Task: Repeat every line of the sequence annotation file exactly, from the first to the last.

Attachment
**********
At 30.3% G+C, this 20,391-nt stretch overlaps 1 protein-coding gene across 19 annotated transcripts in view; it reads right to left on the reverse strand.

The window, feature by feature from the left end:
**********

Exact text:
At 30.3% G+C, this 20,391-nt stretch overlaps 1 protein-coding gene across 19 annotated transcripts in view; it reads right to left on the reverse strand.

The window, feature by feature from the left end: